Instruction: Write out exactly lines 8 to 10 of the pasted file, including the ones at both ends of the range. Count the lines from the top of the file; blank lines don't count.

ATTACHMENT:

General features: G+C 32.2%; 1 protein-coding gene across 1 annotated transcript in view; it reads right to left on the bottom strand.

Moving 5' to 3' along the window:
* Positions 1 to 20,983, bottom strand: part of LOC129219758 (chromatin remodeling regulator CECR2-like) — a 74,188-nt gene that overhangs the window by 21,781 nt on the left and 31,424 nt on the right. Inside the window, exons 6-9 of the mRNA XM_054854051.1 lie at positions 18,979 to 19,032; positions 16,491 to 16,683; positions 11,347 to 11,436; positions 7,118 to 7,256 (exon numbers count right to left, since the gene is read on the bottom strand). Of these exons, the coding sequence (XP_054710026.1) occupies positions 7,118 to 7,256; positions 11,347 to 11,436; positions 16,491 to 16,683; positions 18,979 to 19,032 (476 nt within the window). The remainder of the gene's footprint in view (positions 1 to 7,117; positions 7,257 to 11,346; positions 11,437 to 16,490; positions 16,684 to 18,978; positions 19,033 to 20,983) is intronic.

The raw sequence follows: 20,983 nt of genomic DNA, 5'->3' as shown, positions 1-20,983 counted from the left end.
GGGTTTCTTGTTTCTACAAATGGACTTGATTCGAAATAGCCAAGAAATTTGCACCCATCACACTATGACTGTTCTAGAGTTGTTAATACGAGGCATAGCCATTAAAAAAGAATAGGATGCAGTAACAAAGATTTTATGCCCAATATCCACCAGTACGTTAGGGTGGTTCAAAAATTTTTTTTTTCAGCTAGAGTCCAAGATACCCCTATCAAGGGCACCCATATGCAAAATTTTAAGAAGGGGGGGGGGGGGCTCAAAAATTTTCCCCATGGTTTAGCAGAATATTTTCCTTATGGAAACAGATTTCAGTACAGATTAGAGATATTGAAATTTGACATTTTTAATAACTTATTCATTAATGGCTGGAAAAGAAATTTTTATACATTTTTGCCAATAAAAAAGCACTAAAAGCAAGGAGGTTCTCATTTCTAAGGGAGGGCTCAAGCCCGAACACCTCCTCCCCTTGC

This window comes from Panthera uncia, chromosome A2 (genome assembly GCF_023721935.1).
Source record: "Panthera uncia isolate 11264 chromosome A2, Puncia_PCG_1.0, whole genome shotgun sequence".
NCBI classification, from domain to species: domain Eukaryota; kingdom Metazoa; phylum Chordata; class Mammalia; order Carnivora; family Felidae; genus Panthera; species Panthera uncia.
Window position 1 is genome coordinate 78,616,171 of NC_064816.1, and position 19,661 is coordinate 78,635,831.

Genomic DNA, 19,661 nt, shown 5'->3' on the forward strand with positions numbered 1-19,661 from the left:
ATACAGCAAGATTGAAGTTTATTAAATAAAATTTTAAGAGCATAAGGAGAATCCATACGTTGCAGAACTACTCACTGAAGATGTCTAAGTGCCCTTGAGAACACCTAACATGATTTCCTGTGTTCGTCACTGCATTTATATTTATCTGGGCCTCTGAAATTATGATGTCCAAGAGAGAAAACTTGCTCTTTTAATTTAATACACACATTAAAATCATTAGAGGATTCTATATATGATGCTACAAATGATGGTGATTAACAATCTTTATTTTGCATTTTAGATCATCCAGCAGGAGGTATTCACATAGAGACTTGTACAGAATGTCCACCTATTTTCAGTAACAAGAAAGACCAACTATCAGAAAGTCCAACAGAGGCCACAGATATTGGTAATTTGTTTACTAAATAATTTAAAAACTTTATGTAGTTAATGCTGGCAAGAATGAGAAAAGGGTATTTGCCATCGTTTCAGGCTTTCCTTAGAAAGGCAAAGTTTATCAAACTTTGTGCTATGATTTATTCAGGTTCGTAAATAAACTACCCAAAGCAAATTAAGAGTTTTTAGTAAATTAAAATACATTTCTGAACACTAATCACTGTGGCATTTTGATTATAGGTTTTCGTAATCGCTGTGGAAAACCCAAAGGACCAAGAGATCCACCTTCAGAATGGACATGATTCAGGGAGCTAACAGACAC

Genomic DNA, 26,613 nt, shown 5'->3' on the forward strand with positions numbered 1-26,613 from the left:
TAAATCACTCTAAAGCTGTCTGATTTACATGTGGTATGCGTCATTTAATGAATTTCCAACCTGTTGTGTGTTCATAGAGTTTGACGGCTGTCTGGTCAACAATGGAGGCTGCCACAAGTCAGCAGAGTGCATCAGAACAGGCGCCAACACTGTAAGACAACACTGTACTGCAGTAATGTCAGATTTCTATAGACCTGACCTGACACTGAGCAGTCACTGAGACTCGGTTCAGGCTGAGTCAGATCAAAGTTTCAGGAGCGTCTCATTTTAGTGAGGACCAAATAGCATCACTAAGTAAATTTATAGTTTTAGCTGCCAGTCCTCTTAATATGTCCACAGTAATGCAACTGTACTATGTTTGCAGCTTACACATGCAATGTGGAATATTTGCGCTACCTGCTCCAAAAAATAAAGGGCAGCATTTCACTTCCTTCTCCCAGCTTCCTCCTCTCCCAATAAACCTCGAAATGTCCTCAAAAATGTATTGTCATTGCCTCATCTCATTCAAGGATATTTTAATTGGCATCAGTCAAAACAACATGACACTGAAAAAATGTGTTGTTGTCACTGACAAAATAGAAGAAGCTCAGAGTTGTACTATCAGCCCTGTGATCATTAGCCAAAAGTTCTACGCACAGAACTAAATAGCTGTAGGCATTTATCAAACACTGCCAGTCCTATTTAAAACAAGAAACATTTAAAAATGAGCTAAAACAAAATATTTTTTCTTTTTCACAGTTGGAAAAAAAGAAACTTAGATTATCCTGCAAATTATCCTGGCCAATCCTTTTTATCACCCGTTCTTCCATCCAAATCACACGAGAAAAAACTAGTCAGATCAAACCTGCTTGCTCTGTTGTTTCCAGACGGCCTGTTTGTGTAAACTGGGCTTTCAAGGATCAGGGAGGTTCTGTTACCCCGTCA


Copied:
NCBI classification, from domain to species: domain Eukaryota; kingdom Metazoa; phylum Chordata; class Mammalia; order Carnivora; family Felidae; genus Panthera; species Panthera uncia.
Window position 1 is genome coordinate 78,616,171 of NC_064816.1, and position 19,661 is coordinate 78,635,831.

Genomic DNA, 19,661 nt, shown 5'->3' on the forward strand with positions numbered 1-19,661 from the left: